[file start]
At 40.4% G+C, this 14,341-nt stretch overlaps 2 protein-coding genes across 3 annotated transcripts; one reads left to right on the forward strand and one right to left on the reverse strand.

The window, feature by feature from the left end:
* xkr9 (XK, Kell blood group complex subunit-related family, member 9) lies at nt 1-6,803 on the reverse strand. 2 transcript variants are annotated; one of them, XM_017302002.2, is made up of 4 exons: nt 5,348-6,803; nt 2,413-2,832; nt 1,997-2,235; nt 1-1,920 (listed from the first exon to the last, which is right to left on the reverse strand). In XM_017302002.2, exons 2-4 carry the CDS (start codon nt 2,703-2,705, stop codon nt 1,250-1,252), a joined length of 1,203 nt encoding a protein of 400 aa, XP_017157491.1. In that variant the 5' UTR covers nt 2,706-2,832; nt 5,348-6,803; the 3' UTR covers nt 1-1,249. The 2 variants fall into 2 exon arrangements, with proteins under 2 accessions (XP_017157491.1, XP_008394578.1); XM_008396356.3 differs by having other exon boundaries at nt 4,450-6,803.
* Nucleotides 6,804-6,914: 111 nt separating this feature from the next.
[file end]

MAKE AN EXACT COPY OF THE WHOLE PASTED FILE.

At 40.4% G+C, this 14,341-nt stretch overlaps 2 protein-coding genes across 3 annotated transcripts; one reads left to right on the forward strand and one right to left on the reverse strand.

The window, feature by feature from the left end:
* xkr9 (XK, Kell blood group complex subunit-related family, member 9) lies at nt 1-6,803 on the reverse strand. 2 transcript variants are annotated; one of them, XM_017302002.2, is made up of 4 exons: nt 5,348-6,803; nt 2,413-2,832; nt 1,997-2,235; nt 1-1,920 (listed from the first exon to the last, which is right to left on the reverse strand). In XM_017302002.2, exons 2-4 carry the CDS (start codon nt 2,703-2,705, stop codon nt 1,250-1,252), a joined length of 1,203 nt encoding a protein of 400 aa, XP_017157491.1. In that variant the 5' UTR covers nt 2,706-2,832; nt 5,348-6,803; the 3' UTR covers nt 1-1,249. The 2 variants fall into 2 exon arrangements, with proteins under 2 accessions (XP_017157491.1, XP_008394578.1); XM_008396356.3 differs by having other exon boundaries at nt 4,450-6,803.
* Nucleotides 6,804-6,914: 111 nt separating this feature from the next.